Interviews from Ken Burns' The Civil War
The Civil War, an epic nine-episode series by the award-winning documentary filmmaker Ken Burns and produced in conjunction with WETA, Washington, DC and American Documentaries, Inc., first aired in September 1990 to an audience of 40 million viewers. The film is the recipient of 40 major film and television awards, including two Emmys and two Grammys.
The AAPB The Civil War interviews collection includes eight digitized, full-length interviews with distinguished historians and commentators Barbara J. Fields, C. Vann Woodward, Robert Penn Warren, William Safire, James Symington, Stephen B. Oates, Ed Bearss and Daisy Turner. The Civil War interviews collection is available online at americanarchive.org/special_collections/ken-burns-civil-war.
Interviews from Eyes on the Prize
Eyes on the Prize: America's Civil Rights Years 1954–1965 tells the definitive story of the civil rights era from the point of view of the ordinary men and women whose extraordinary actions launched a movement that changed the fabric of American life, and embodied a struggle whose reverberations continue to be felt today. The award-winning documentary series recounts the fight to end decades of discrimination and segregation from the murder of Emmett Till and the Montgomery bus boycott in 1955 and 1956 to the 1965 Voting Rights Campaign in Selma, Alabama. Eyes on the Prize was produced by Blackside, Inc. and aired on PBS in 1987.
The Eyes on the Prize interviews collection comes from Washington University Libraries’ Henry Hampton Collection and includes 75 hours of full-length interviews with leaders and activists such as Rosa Parks, Constance Baker Motley, James Farmer, Robert Moses, Andrew Young, John Lewis, Ralph Abernathy, Stokely Carmichael and Myrlie Evers. The Eyes on the Prize collection is available online at americanarchive.org/special_collections/eotp-i-interviews.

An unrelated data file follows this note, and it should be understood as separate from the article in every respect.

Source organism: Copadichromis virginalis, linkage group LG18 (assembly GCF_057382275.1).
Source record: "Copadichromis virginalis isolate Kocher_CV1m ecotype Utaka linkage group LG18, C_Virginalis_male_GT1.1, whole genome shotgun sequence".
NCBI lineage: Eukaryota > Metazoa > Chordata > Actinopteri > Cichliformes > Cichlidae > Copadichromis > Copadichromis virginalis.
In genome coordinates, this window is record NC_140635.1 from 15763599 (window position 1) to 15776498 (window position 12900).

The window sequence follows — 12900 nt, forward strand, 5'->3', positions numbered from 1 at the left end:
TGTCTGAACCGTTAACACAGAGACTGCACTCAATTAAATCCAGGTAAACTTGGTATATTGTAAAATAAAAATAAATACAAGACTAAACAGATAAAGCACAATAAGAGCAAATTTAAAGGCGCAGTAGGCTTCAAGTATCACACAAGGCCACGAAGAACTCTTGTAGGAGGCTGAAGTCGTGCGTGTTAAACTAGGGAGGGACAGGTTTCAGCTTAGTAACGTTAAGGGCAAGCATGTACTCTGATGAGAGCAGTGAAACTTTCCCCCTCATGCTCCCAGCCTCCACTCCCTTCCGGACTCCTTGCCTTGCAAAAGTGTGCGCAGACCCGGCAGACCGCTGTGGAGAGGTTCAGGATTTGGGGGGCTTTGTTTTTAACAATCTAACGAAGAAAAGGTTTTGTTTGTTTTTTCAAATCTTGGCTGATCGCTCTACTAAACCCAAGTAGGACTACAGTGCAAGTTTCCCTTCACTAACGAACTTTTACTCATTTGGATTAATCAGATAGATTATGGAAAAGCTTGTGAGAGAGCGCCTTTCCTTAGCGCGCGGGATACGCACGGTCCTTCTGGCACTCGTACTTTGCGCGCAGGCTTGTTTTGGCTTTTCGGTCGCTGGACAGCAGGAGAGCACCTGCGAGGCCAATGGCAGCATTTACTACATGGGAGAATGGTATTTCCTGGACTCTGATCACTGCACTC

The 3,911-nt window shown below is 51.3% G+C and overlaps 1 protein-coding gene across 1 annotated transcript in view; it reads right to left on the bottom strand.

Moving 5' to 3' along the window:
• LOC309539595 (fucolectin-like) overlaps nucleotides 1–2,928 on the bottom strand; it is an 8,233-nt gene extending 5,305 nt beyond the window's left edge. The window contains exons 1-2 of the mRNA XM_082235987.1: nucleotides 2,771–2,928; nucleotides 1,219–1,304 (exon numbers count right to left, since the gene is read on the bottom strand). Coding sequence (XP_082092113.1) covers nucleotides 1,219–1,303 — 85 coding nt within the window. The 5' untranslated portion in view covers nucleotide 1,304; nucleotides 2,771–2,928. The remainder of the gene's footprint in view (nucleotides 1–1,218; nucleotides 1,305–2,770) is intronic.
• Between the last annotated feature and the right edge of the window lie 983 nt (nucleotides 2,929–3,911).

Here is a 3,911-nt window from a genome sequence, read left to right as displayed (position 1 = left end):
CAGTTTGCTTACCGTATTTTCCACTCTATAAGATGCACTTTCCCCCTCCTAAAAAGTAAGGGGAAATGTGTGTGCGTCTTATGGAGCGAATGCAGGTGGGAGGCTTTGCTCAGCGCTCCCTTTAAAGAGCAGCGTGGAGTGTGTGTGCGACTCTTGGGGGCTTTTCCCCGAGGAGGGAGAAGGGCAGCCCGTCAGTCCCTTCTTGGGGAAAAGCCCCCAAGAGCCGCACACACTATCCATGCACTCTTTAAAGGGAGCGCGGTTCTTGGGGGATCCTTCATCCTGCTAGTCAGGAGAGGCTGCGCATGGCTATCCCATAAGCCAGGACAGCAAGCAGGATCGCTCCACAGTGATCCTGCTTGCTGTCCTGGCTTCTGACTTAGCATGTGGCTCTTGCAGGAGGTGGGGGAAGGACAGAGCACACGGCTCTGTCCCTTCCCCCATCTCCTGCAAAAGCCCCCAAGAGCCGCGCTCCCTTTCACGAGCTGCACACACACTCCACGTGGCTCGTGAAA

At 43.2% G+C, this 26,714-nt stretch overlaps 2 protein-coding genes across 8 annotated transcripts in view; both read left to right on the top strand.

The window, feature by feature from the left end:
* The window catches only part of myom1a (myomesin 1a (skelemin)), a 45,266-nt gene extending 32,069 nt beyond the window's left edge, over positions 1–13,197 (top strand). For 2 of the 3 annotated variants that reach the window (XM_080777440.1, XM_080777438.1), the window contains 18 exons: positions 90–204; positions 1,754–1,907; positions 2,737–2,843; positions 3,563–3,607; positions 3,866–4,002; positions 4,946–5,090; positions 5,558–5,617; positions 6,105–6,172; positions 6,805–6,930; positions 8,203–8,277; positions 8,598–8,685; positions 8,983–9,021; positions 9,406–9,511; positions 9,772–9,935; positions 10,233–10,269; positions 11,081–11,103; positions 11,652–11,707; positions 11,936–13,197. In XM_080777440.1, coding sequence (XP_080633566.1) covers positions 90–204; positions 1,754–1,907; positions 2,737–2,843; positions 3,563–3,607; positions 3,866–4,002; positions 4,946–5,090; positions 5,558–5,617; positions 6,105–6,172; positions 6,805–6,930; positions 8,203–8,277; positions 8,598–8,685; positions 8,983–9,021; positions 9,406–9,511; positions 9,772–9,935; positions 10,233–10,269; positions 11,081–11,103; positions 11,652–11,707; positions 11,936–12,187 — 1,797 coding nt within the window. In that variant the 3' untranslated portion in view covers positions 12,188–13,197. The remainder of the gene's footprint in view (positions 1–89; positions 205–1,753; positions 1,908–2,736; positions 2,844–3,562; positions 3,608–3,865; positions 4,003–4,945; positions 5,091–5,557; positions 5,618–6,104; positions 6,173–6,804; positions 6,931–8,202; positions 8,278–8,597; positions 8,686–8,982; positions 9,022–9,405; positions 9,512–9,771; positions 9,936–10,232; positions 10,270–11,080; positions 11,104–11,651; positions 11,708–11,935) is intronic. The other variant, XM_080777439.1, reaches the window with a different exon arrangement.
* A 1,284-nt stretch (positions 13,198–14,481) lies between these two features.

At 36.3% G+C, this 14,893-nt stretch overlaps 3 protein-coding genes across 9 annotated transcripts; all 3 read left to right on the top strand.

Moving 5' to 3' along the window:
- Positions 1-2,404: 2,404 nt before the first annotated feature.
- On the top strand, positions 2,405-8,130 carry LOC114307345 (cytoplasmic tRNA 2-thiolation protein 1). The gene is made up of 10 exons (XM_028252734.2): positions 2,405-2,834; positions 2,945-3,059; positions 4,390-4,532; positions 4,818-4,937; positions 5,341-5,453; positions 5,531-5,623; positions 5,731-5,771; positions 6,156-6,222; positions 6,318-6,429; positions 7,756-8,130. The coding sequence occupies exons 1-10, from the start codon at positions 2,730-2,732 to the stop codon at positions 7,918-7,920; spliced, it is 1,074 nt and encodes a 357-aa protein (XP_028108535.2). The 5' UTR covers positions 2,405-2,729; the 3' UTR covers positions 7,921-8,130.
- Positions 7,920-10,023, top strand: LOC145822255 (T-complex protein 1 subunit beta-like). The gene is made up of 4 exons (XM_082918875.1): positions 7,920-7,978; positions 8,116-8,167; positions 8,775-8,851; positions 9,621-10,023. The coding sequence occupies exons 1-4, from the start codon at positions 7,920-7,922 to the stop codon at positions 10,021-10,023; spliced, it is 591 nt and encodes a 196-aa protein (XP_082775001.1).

Interviews from American Masters
American Masters, produced by New York public television station THIRTEEN/WNET, is an award-winning biography series that celebrates arts and culture. Launched in 1986, the series has set the standard for documentary film profiles.
AAPB has preserved more than 800 full-length interviews filmed by American Masters with artists and leaders such as David Bowie, Yoko Ono, Robert Plant, Tim Burton, Nora Ephron, Denzel Washington, Carol Burnett, Andrew Lloyd Webber, Quincy Jones and Jimmy Carter. The interviews, digitized for In Their Own Words: The American Masters Digital Archive and the American Masters Podcast, will be archived for long-term storage at the Library of Congress to ensure their survival for future generations. Researchers can access the full collection only on location at the Library of Congress and WGBH. Information about the American Masters collection is available at americanarchive.org/special_collections/american-masters-interviews.